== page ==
7. Why IDs that fail the MOD23 verification (fake IDs) are in the voter’s roll. We expect ZEC to have quality assurance mechanisms that can detect fake IDs.
The fact that ZEC’s systems are so porous presents a serious challenge to the integrity of the elections if any ID can be considered as genuine by the Commission when in fact it is not. How can ZEC guarantee Zimbabwe electoral integrity when they clearly do not have quality controls?
8. We acknowledge that the Commission has deleted some of the duplicates that we raised alarm over, however, we remain concerned that some other forms of duplicate entries still exist in the voters’ roll. Section 32(1) of the Electoral Act states that the Commission should “ensure that no person is registered as a voter more than once on the voters roll for any one polling station”.
The Commission should explain why they kept a roll that had duplicates all along, and why some duplicates are still there.
9. Last, but not least, the Commission must explain what their plans are regarding people who have committed perjury by providing false proof of residence affidavits, such as the 49 people registered at 1 Harare Road, Kwekwe, which has been shown to have no residents or at Stand 1981, 1st Crescent, Glenview 1, where 33 people are registered to vote, yet ground verifications have since confirmed the house, which is home to Misheck Chisvo (ZANU-PF Glenview South primary election candidate), does not accommodate the 33 people,.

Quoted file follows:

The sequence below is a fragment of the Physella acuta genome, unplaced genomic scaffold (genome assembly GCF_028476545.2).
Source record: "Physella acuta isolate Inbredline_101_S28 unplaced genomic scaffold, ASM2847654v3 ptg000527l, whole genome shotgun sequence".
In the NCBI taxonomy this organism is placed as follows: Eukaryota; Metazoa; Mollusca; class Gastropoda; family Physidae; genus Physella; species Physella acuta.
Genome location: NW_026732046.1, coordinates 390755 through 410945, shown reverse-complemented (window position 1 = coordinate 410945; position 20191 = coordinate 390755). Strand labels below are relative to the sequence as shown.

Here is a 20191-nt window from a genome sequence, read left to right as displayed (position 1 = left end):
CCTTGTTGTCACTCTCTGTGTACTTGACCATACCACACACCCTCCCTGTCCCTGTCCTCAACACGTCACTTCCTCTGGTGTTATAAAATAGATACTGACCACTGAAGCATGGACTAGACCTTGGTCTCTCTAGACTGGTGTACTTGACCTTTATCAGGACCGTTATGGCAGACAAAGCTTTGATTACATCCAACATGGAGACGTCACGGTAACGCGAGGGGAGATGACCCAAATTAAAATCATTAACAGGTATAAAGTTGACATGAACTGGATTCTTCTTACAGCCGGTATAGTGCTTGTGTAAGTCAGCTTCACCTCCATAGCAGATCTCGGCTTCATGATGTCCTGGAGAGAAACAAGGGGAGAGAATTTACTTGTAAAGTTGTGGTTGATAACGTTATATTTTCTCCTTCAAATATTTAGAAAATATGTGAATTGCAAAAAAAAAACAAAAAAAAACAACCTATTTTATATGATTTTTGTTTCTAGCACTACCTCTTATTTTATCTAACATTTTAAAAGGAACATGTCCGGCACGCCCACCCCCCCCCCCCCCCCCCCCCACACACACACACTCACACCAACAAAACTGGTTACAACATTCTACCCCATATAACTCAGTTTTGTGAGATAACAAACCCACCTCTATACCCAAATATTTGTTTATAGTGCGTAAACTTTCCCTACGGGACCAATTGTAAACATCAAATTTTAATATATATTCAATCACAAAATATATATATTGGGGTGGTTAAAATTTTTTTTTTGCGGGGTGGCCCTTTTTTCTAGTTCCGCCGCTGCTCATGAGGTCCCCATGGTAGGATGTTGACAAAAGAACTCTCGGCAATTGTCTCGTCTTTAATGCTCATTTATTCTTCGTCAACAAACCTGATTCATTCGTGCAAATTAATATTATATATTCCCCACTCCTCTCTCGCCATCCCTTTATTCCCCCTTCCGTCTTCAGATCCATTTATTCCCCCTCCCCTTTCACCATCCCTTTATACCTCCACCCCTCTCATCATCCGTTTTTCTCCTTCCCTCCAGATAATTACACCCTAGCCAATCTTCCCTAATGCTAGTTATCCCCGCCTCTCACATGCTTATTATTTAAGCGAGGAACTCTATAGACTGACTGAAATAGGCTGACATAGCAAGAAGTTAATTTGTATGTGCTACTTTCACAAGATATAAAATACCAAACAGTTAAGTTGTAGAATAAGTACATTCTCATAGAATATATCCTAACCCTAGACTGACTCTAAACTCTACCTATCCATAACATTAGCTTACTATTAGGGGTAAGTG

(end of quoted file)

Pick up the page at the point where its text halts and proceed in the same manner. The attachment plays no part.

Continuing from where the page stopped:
10.These are our urgent concerns that need urgent answers from the Commission, however, they are not the only concerns. We expect to include additional concerns in our final report that we shall publish in due course.
We should also put it on record that since ZEC started a new biometric voter registration exercise in 2017, it has never released a complete voters’ roll with fingerprints and photos for proper analysis and ground verification.
Because of this, our analysis uses the voter’s ID number as the primary unique piece of data.